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OEM Tyres

Discussion in 'Technical and Troubleshooting Torque' at netrider.net.au started by oz_johnno, Mar 23, 2009.

  1. Howdi,
    I dropped Pammy (ZX14) off at Geoff Taylor this morning for a service and a new pair of tyres (I hadnt ridden her in months cause I wont ride on shitty tyres). While I was there I told the guy I was unhappy cause I heard that the OEM tyres the bike came with have less tread (about 1mm less) than the standard production Bridgestone BT014.

    Whilst I thought this was a cost cutting measure (less tread = less cost) I was informed that these days, the OEM tyre is generally the perfect tyre for that particular bike and that tyre manufacturers provide the bike manufactures with a range of tyres to test on new models. He hypothesised that that the tyre was probably 'shaved' to prevent tread walk on a big bike like the zx14.

    Makes sense I guess



    As for Tyre choice, well I ride nearly every day and like to do the odd spot of touring so I stuck with the bridgestone and chose the Battlax BT021.

    We also spake of tyre pressures. My little book says the recommended pressure for the ZX14 is 40 PSI !! It sounded a bit much to me so I was running mine at 38. and when he looked at the tyre he reckoned that it was slightly underinflated..... so there you go. He then went on to say that some of the big honda's have a recommended tyre pressure of 42psi in the back.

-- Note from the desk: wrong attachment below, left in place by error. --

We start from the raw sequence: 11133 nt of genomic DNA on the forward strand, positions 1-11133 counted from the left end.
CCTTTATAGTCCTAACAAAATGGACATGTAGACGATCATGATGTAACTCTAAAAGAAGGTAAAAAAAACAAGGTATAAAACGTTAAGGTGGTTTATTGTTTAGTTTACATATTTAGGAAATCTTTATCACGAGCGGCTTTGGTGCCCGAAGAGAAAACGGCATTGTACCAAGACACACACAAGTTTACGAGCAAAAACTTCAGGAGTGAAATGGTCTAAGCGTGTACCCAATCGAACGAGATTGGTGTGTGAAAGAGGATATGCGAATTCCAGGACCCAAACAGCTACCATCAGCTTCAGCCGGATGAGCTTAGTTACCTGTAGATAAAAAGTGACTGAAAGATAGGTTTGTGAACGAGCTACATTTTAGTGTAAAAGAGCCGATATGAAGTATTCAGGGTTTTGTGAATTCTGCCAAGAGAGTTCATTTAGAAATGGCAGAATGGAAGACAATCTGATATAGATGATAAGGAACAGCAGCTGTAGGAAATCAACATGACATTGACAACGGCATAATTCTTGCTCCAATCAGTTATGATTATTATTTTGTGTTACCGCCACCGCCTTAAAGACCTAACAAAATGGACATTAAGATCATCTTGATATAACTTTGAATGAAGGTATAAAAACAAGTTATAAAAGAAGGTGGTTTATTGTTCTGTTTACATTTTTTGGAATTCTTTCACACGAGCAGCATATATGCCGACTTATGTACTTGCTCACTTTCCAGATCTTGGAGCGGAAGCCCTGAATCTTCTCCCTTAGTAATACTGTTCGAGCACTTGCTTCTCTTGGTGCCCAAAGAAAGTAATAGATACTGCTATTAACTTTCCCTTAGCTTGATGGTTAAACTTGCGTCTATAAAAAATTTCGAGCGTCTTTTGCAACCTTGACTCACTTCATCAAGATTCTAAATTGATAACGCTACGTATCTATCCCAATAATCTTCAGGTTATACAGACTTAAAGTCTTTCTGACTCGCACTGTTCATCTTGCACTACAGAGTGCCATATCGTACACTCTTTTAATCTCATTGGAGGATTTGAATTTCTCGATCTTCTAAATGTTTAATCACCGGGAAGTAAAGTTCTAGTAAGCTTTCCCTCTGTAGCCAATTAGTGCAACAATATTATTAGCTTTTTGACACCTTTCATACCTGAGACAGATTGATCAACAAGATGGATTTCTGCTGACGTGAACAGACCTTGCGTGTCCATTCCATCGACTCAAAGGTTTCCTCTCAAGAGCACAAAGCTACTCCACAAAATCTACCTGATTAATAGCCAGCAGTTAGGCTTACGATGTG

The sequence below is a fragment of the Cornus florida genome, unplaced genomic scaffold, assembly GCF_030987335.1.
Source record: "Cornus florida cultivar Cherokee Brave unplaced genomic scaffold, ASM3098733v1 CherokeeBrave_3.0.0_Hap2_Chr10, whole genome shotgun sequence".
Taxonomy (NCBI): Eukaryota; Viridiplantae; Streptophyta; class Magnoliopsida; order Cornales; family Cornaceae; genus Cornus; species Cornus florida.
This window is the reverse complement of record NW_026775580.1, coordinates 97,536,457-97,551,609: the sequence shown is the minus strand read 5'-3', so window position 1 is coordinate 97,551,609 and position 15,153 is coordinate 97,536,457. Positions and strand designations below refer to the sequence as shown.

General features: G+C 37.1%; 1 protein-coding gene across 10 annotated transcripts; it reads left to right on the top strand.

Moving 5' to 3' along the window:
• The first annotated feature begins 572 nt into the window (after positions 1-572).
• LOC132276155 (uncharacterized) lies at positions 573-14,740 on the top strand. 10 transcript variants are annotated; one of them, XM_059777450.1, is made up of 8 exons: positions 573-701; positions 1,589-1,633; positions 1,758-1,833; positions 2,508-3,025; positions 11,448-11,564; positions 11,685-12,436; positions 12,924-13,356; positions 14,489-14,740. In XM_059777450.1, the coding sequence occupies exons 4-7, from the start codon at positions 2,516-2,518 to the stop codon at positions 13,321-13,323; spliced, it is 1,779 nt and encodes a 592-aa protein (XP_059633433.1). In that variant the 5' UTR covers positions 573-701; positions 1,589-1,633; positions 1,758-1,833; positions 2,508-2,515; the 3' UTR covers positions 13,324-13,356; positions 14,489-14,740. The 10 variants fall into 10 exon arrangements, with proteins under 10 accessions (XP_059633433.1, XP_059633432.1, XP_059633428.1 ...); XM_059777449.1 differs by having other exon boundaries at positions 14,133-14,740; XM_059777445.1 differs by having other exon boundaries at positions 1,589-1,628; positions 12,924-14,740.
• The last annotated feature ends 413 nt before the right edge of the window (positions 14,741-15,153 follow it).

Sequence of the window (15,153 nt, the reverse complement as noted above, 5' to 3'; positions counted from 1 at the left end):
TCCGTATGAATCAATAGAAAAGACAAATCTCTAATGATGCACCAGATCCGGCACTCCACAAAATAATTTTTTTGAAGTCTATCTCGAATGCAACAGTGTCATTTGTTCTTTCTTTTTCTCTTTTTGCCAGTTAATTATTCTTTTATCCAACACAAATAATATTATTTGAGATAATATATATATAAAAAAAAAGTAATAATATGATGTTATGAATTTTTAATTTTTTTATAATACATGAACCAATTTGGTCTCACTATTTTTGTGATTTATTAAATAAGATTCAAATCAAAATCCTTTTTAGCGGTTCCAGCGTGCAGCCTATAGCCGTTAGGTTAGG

So folks, what has been your experience of OEM tyres and I would be interested to here what tyre pressure people who have late model sports bikes run.

    Cheers

    OZ
     
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  2. I run fairly high pressure in the rear of my Speed Triple (02 model).

    Recommened is 32f and 42 rear, 4psi higher in the rear recommened for the dual sided swingarm models, but it works, I am getting good tyre wear and a good ride.

    I have no reason to doubt what the manufacturer says about how my bike is designed.
     
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  3. The OEM tyre may well be the best one, but not necessarily.

    I find it hilarious when people say that no improvements can be made to various components - "the manufacturers have done all the research and that is the best possible one for the bike, you're not saying you're BETTER than the manufacturer, ARE YOU?"

    It's as if those people have no concept that the manufacturer might make decisions based on cost :roll: or that different applications or riding styles will benefit from different components.

    [/rant]
    Anyhoo, my bike was totally made to a price and the tyres that came with it were somewhere between plastic and concrete. CRAP! Put better, well sticky tyres on it and I simply can't emphasise how much better the bike handles esp in the wet, and how much more confidence inspiring it is - I never quite trusted it before.
     
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  4. the sportmax II's OEM fitted were rubbish. I'm pretty sure that they had less tread depth on the showroom floor unridden, than the Michelin ive got on the rear now after 2000km of hard riding.